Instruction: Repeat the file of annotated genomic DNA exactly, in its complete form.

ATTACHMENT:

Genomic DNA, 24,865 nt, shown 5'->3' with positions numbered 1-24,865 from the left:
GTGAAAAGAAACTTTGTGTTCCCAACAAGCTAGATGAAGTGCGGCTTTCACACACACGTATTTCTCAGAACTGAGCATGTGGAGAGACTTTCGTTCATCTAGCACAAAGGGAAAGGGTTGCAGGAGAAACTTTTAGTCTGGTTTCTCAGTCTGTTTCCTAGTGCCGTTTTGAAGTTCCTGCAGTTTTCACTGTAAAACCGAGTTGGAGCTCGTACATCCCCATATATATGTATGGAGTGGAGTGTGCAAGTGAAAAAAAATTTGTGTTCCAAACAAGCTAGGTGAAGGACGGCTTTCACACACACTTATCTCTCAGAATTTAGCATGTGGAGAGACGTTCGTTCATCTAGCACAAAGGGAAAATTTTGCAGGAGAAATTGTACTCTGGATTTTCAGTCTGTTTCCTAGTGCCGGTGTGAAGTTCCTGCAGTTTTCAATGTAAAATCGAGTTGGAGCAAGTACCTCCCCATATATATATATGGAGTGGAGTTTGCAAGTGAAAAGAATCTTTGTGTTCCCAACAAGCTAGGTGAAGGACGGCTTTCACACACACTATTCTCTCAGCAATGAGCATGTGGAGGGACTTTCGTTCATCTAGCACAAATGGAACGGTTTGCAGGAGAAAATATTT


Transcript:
Genomic DNA, 24,865 nt, shown 5'->3' with positions numbered 1-24,865 from the left:
GTGAAAAGAAACTTTGTGTTCCCAACAAGCTAGATGAAGTGCGGCTTTCACACACACGTATTTCTCAGAACTGAGCATGTGGAGAGACTTTCGTTCATCTAGCACAAAGGGAAAGGGTTGCAGGAGAAACTTTTAGTCTGGTTTCTCAGTCTGTTTCCTAGTGCCGTTTTGAAGTTCCTGCAGTTTTCACTGTAAAACCGAGTTGGAGCTCGTACATCCCCATATATATGTATGGAGTGGAGTGTGCAAGTGAAAAAAAATTTGTGTTCCAAACAAGCTAGGTGAAGGACGGCTTTCACACACACTTATCTCTCAGAATTTAGCATGTGGAGAGACGTTCGTTCATCTAGCACAAAGGGAAAATTTTGCAGGAGAAATTGTACTCTGGATTTTCAGTCTGTTTCCTAGTGCCGGTGTGAAGTTCCTGCAGTTTTCAATGTAAAATCGAGTTGGAGCAAGTACCTCCCCATATATATATATGGAGTGGAGTTTGCAAGTGAAAAGAATCTTTGTGTTCCCAACAAGCTAGGTGAAGGACGGCTTTCACACACACTATTCTCTCAGCAATGAGCATGTGGAGGGACTTTCGTTCATCTAGCACAAATGGAACGGTTTGCAGGAGAAAATATTT